Photo by Ian Williams on Unsplash

Don’t Be Such A Snob

Rachel Wayne
5 min readSep 13, 2019

We’ve all met them. We’ve all defended our art, our tastes, our hard work to them. We’ve all rolled our eyes at them.


I’ve jokingly referred to myself as a beer snob and a film snob, to name a couple, because I have strong preferences and tend to be overly critical of beers and movies I dislike.

However, I’ve also realized that in those two realms, my snobbiness is at a 1 or a 2 on a scale of 10. For example, I (gasp!) love IPAs. If the beer subreddit is any indication, my tastes are woefully pedestrian because of this. And I love cheesy B movies, which excludes me from being a true film snob, according to some people who don’t appreciate my love of Citizen Kane as long as I have a copy of I Know What You Did Last Summer in my collection.

I experienced snobbish gatekeeping in the anthropology community, as well. When I received a grant to fund my research on bullying, I was honored at our department awards ceremony along with the other grantees. The department chair met me on stage to hand me my plaque (all sorts of pomp, yes) and asked me where I’d be conducting my research. “Right here in Florida,” I said proudly.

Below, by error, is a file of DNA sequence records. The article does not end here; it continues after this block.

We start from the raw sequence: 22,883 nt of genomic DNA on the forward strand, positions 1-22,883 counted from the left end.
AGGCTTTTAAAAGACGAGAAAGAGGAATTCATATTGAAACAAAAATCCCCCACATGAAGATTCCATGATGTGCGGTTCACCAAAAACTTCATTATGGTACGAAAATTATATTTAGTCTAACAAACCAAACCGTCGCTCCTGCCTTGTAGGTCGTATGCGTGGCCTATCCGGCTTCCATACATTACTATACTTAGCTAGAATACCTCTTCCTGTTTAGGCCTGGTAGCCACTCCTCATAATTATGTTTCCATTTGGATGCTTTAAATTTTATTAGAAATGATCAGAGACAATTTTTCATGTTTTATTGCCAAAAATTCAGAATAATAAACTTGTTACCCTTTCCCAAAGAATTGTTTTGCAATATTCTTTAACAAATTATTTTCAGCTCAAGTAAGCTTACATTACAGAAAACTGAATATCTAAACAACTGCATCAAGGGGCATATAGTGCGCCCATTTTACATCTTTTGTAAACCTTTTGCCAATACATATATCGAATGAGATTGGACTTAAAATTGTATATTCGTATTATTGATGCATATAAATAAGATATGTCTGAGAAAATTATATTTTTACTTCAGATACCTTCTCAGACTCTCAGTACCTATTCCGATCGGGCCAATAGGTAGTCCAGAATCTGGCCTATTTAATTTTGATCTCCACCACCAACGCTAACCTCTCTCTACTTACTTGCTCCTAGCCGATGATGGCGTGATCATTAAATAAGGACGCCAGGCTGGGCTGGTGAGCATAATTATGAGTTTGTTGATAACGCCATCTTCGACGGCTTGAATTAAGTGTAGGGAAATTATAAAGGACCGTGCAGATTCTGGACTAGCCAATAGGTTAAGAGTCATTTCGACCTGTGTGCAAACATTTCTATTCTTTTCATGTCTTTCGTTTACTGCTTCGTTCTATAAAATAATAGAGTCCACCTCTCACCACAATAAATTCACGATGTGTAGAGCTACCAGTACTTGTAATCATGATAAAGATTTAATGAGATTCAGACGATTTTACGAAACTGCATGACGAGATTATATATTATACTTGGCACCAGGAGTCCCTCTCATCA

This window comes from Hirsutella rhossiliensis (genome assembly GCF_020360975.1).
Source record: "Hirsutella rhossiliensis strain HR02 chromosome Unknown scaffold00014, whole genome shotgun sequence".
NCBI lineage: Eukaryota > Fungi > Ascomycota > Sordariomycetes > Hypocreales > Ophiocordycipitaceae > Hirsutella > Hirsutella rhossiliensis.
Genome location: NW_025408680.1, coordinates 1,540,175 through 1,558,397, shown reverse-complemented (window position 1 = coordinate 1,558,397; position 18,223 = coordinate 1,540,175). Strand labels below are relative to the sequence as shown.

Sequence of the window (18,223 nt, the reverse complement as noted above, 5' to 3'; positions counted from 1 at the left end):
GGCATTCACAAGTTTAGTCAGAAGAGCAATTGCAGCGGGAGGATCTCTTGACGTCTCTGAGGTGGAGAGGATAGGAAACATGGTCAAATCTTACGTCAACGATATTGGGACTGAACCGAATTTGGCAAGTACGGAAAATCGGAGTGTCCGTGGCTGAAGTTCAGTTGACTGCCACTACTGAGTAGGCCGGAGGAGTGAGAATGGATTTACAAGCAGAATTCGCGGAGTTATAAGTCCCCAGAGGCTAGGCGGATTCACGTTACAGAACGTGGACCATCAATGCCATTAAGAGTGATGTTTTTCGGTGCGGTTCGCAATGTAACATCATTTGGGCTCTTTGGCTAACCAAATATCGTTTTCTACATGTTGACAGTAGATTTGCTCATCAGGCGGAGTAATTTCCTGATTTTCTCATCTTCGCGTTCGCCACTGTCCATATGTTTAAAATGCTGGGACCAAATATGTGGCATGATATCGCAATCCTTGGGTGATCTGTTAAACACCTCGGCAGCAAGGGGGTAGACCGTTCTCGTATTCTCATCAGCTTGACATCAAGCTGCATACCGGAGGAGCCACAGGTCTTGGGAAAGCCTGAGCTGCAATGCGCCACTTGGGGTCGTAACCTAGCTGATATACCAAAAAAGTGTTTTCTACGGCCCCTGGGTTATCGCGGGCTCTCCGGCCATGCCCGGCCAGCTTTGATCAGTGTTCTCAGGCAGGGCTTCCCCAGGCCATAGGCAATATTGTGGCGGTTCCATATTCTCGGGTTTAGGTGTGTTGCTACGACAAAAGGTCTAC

“Oh! Give me that back,” she exclaimed, playfully yanking the plaque back from me. I was completely mortified as the crowd tittered. Even though she was joking, the message was clear: My research, because it was taking place in America, wasn’t as worthy of the grant as research conducted by my colleagues in exotic locales.

I thought we anthropologists had abandoned our colonialist vibe, but I guess not.

The bias against American anthropology and new forms of anthropology continued as I struggled to complete my project on media’s effects on bullying. “Are you sure this isn’t more like psychology?” asked my professor, ignoring my careful framing of my research in anthropological theory. I decided that academia was not for me, but I continued to take an anthropological approach to my writing, often interviewing people and picking apart cultural issues.

And yet the gatekeeping continued.

Ironically, when I shared my recent auto-ethnography about gatekeeping in geek culture to the digital anthro subreddit, thinking they would be interested as researchers in an emerging…

Rachel Wayne

Artist/anthropologist/activist writing about art, media, culture, health, science, enterprise, and where they all meet. Join my list: